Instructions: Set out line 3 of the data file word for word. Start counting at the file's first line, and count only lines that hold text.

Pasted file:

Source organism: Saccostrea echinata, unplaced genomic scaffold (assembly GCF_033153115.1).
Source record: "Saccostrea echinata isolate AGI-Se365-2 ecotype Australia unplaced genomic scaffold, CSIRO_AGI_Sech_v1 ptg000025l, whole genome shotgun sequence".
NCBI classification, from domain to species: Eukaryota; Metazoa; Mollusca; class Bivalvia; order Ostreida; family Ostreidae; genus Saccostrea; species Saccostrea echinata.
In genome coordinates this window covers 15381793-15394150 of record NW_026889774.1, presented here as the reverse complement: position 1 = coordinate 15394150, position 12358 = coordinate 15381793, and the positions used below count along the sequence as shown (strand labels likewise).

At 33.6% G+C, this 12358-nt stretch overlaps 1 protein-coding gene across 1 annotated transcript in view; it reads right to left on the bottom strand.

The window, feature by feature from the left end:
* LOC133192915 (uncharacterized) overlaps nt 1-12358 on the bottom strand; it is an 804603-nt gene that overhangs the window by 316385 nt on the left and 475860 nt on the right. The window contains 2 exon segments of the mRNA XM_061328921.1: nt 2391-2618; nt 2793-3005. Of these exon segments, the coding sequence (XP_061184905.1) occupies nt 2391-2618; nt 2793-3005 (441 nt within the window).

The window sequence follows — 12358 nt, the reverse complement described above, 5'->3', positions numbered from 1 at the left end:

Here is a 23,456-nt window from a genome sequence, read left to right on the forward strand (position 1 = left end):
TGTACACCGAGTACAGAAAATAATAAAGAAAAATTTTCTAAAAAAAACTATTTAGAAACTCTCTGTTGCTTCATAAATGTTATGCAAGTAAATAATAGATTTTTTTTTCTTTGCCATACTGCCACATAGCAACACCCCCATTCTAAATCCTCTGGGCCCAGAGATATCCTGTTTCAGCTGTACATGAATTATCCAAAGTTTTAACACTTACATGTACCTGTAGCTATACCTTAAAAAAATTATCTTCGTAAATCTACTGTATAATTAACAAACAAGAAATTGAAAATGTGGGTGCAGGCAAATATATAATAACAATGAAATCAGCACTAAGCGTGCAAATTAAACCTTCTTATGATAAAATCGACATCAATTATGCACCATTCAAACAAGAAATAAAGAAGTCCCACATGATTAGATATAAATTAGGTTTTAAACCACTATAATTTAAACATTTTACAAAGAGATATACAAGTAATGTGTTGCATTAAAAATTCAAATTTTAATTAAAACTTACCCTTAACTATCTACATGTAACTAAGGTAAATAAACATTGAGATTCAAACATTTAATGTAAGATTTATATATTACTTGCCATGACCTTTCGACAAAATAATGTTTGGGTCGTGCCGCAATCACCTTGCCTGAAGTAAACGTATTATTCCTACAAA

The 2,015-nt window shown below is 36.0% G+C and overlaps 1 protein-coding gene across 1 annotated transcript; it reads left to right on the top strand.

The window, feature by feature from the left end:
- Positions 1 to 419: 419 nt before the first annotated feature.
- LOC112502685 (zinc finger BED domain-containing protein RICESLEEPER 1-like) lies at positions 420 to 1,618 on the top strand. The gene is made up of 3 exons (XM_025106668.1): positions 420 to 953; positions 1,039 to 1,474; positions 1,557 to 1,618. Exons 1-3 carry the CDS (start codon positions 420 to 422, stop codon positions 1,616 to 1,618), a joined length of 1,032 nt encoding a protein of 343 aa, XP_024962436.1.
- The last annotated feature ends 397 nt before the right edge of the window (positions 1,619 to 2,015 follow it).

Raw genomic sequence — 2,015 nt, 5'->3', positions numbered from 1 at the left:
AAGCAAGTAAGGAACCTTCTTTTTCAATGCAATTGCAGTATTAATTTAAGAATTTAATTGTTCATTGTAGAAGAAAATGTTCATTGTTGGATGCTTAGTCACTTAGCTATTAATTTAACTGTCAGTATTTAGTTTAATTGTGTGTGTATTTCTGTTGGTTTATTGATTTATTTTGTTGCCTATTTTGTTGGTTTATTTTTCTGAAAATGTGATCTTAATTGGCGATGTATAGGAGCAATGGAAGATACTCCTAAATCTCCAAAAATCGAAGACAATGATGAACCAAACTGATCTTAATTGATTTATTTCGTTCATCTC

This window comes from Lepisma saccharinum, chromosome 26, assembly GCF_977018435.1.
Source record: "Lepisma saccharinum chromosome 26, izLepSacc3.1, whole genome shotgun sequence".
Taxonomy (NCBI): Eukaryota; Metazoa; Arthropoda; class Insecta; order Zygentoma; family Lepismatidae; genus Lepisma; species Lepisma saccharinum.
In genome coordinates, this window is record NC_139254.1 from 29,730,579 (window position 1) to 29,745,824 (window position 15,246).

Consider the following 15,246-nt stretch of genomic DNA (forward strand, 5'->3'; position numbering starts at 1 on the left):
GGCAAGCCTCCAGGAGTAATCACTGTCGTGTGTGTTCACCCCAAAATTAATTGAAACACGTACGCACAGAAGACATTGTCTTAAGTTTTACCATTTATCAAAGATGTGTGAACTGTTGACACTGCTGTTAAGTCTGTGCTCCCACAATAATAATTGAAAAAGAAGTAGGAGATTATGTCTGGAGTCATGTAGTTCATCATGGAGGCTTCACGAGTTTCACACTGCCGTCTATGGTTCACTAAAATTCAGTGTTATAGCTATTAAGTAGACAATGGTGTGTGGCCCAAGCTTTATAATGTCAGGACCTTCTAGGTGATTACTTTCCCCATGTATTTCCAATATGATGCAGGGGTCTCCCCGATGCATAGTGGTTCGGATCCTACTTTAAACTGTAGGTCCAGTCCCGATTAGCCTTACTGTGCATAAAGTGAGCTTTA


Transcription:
NCBI classification, from domain to species: Eukaryota; Metazoa; Mollusca; class Bivalvia; order Ostreida; family Ostreidae; genus Saccostrea; species Saccostrea echinata.